Saturday, April 30, 2011

devolving pleasantly

The days are getting long up here in the Yukon. The sun rises before 6:00 am, and sets at around 10 pm. All that sun means the snow is melting fast, which means I'm walking longer distances because I'm not wading through shin-deep snow as often.

Yesterday it was warm enough to wear shorts. The reduced weight, increased freedom of movement and the hot sun really boosted my energy, and I jogged along the slopes with the dogs. The underbrush cut my shins up, but it was worth it.

So today I figured I'd go one step further and hike in bare feet. I love wearing bare feet, and don't usually wear shoes between now and mid-September if I can help it. By September the bottoms of my feet are almost as calloused as a dog's paw.

I access the hills through a narrow, shadowy canyon, and I underestimated how much snow is still down there. My feet felt like they were on fire by the time I got through the canyon, and I really had to take my time on the first twenty minutes of climbing after that, because my feet were completely numb and I probably could have cut them open without knowing it. I was moving too fast, and it was tiring and frustrating and painful.

After a while, though, I started to remember how to bushwhack barefoot - to take long, careful strides like a caribou, picking a footplace before transferring weight. To travel on game trails, which are already worn. This means using my hands more - sometimes to crawl under low branches, and other times to hold onto trees so my feet aren't always taking the weight.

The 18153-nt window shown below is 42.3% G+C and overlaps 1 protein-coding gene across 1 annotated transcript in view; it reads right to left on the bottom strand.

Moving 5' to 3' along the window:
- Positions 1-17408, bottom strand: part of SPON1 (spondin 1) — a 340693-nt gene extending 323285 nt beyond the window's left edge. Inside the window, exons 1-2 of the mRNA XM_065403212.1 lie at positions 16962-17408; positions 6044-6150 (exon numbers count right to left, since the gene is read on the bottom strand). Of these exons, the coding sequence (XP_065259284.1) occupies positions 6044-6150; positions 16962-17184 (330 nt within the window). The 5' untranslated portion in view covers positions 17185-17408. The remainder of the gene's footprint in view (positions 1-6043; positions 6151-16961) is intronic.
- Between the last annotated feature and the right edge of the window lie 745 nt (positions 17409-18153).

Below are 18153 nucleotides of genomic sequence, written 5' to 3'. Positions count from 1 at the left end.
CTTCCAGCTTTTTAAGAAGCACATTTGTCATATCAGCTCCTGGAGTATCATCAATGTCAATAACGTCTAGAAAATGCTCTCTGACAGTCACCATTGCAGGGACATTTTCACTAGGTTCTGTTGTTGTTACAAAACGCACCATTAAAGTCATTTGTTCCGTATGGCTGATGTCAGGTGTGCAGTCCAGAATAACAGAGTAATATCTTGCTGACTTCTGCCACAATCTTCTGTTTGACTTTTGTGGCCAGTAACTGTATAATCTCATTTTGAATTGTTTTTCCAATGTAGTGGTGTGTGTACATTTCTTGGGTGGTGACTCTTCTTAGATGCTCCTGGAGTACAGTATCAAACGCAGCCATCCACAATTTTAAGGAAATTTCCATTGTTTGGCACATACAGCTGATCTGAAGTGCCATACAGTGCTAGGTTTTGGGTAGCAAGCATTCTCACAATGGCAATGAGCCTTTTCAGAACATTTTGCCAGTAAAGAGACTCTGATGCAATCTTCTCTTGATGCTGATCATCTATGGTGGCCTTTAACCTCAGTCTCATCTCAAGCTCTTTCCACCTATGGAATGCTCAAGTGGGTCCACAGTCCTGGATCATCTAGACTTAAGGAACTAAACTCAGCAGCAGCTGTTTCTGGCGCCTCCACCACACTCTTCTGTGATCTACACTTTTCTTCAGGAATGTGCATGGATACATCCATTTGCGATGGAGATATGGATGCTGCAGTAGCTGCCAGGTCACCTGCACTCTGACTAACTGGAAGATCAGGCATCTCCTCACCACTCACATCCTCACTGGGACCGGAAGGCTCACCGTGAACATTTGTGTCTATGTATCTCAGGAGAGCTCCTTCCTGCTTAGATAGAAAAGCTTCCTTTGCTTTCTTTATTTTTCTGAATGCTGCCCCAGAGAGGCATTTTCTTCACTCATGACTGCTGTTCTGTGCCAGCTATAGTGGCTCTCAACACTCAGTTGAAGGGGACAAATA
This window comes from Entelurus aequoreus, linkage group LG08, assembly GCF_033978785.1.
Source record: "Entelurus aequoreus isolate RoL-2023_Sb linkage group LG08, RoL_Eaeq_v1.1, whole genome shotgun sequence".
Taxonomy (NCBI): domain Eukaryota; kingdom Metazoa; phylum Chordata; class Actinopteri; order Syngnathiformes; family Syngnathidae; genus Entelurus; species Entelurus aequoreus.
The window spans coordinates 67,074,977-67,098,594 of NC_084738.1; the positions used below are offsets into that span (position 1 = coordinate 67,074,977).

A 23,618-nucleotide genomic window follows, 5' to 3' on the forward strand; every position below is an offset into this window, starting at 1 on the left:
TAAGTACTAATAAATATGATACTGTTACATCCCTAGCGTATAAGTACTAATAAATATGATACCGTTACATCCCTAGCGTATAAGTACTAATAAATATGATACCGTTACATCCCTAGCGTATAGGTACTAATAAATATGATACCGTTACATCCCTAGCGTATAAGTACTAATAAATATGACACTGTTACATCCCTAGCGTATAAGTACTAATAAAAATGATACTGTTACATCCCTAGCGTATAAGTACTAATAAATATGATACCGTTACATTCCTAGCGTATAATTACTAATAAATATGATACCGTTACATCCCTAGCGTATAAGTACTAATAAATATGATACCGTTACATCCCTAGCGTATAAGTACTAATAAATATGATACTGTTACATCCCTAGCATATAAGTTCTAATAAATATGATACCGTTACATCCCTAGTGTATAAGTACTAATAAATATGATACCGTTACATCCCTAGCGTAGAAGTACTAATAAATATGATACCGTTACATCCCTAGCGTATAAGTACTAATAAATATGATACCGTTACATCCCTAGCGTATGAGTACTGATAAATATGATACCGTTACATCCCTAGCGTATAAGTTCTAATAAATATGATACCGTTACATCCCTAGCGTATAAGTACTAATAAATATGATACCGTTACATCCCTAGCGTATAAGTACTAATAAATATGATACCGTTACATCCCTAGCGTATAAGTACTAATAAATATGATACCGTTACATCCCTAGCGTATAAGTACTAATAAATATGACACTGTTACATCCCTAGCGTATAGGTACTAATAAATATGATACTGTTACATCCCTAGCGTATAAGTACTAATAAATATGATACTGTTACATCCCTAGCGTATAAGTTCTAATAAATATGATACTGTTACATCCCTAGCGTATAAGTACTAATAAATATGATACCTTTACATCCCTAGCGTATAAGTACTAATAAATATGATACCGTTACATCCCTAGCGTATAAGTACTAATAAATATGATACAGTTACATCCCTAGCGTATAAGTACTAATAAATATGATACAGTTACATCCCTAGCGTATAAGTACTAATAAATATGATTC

It's an extremely meditative way to move - probably because this is how the human animal moved for hundreds of thousands of years. Feeling the plants and rocks under your feet, thinking about foot and hand placement, moving more slowly, but at a steady, deliberate pace. It makes me feel even more connected with the land.

It definitely takes a state of mind, though. On the way back down I started thinking about other things and before I knew it I was wading through thorns for about twenty minutes.

If I did it every day, I know my shins and feet would toughen quickly. But at the moment I don't think it's worth it, because that long snowy canyon is really tough. We'll see.

My film premiere at the Dawson Film Festival was plagued with technical problems, so it was disappointing and I don't consider it a true premiere. I think it's a good thing - the film was obviously meant to premiere elsewhere. No blame on the Dawson Film Festival, though - it's still my favorite festival in the world, and I hope I can go back again next year.)

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